• annual reports. This should include a section explaining how the charity’s purpose and values are being fulfilled.
    • their approach to safeguarding, bullying and harassment
    • their complaints procedure
    • their whistleblowing policy
  • establish clear lines of responsibility and accountability for all their work, both internally and externally where applicable.

 Right to be safe

Every person who volunteers with works for or comes into contact with a charity should be treated with dignity and respect and feel that they are in a safe and supportive environment.

All charities have a responsibility to create an inclusive culture that does not tolerate inappropriate, discriminatory, offensive or harmful behaviour towards any person who works for, volunteers with, or comes into contact with the charity.

Charities should also be places where people’s wellbeing and mental health are valued and promoted so that anyone working in the charity or coming into contact with the charity is encouraged to value and invest in their own health and wellbeing.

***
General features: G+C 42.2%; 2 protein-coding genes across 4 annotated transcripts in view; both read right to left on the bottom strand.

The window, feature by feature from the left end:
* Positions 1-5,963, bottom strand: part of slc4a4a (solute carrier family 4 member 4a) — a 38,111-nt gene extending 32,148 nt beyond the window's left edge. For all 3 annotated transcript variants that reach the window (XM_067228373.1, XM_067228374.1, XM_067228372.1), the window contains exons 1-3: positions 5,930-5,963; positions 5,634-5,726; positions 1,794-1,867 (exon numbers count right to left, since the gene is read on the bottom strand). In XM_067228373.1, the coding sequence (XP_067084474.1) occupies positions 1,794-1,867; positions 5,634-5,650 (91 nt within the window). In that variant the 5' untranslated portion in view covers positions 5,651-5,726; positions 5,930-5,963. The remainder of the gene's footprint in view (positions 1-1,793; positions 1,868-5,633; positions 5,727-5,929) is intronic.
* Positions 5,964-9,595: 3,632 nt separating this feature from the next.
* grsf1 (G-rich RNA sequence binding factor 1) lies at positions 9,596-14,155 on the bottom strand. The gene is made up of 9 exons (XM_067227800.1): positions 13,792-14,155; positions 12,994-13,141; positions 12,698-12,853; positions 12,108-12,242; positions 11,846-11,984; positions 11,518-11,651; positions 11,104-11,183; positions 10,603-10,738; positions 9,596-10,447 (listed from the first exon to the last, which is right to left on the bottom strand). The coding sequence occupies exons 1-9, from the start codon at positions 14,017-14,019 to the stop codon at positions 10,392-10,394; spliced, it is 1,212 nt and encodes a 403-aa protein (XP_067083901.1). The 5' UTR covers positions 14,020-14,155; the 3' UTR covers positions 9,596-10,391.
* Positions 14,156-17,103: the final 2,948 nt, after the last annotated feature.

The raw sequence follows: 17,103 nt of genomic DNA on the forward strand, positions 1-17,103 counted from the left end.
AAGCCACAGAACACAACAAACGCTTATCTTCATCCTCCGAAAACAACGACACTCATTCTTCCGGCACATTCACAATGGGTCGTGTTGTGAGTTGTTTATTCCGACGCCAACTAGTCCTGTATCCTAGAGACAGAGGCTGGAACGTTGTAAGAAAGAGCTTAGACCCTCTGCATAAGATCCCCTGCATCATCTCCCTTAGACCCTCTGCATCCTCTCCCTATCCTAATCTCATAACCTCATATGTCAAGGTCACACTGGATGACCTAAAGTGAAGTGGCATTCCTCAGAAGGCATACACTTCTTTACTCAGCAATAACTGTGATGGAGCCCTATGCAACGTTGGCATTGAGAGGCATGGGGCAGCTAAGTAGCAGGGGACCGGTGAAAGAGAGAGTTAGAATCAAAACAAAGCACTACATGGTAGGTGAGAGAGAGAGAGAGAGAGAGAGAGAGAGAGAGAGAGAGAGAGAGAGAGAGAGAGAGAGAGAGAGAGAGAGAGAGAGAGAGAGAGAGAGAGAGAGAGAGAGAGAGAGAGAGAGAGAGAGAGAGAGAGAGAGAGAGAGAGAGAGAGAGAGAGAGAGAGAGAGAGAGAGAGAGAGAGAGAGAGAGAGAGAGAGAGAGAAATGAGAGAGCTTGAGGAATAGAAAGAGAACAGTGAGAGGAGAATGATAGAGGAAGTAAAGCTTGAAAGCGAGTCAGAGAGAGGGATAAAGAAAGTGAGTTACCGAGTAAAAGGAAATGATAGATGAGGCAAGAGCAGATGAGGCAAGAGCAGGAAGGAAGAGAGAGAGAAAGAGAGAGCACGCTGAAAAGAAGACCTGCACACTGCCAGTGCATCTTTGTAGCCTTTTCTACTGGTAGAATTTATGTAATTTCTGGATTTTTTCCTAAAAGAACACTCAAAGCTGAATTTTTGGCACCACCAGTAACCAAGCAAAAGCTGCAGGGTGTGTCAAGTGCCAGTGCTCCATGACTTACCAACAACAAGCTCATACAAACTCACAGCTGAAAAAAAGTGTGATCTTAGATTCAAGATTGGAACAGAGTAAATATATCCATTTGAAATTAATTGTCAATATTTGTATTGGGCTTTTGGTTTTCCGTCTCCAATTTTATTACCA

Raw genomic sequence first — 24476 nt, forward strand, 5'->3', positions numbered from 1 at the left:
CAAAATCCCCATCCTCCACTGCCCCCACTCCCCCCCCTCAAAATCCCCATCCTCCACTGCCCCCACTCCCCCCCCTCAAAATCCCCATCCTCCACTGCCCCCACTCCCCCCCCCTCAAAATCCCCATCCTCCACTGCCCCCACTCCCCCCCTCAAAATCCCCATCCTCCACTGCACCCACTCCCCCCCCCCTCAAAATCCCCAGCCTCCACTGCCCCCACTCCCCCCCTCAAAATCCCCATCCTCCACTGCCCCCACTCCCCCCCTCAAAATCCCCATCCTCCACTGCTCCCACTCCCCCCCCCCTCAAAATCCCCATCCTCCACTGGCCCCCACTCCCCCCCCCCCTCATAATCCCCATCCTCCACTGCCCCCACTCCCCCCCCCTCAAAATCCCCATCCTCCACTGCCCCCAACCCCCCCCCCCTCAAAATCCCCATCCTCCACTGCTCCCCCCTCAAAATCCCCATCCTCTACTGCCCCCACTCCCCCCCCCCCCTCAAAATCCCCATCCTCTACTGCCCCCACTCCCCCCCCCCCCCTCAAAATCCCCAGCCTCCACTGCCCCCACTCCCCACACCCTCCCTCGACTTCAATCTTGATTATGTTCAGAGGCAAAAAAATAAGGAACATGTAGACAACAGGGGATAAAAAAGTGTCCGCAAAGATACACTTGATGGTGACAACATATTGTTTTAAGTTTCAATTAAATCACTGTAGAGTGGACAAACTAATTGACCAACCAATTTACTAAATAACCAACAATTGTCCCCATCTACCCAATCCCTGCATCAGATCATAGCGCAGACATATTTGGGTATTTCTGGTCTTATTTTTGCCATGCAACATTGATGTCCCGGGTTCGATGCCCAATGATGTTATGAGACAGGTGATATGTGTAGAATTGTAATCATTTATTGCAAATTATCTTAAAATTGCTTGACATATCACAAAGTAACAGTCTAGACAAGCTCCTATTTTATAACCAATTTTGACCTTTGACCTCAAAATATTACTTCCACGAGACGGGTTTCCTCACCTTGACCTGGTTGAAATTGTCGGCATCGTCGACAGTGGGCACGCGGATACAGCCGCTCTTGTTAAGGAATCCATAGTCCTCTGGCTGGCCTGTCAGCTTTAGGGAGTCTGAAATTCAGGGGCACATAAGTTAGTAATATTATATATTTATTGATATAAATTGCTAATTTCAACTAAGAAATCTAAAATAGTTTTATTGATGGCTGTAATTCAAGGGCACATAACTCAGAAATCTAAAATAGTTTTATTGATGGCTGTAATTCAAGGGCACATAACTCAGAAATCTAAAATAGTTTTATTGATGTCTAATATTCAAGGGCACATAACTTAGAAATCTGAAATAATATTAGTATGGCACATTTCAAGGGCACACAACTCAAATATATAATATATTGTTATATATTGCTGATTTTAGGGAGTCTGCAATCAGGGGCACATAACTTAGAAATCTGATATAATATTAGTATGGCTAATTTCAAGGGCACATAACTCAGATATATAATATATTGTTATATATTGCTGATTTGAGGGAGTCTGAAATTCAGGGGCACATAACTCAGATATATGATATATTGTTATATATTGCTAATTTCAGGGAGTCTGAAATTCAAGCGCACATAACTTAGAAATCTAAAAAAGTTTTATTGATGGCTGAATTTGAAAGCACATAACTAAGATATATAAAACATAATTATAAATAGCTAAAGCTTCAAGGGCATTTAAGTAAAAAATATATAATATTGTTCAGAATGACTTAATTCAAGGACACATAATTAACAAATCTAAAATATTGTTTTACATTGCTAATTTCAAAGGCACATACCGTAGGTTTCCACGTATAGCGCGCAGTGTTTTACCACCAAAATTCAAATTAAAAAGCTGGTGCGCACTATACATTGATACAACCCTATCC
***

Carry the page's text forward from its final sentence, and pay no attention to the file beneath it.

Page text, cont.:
This means the charity should:

  • stand against and have a clear approach to prevent abuse of trust and power including bullying, intimidation, harassment, discrimination or victimisation in all their activities
  • create a culture that supports the reporting and resolution of allegations, suspicions or concerns about abuse of any kind or inappropriate behaviour.
  • ensure that anyone working or volunteering for the charity understands the expectations placed upon them, and provide the relevant training to support them in meeting their responsibilities
  • ensure that anyone who works or volunteers in the charity has access to proper support and advice if they:
    • experience or witness unacceptable behaviour
    • raise a concern or make an allegation about the actions of others
    • don’t feel safe.

October 2020

 

 

 

 

 

 

 

 

 Health and Safety Statement

and Policy

 

 October 2020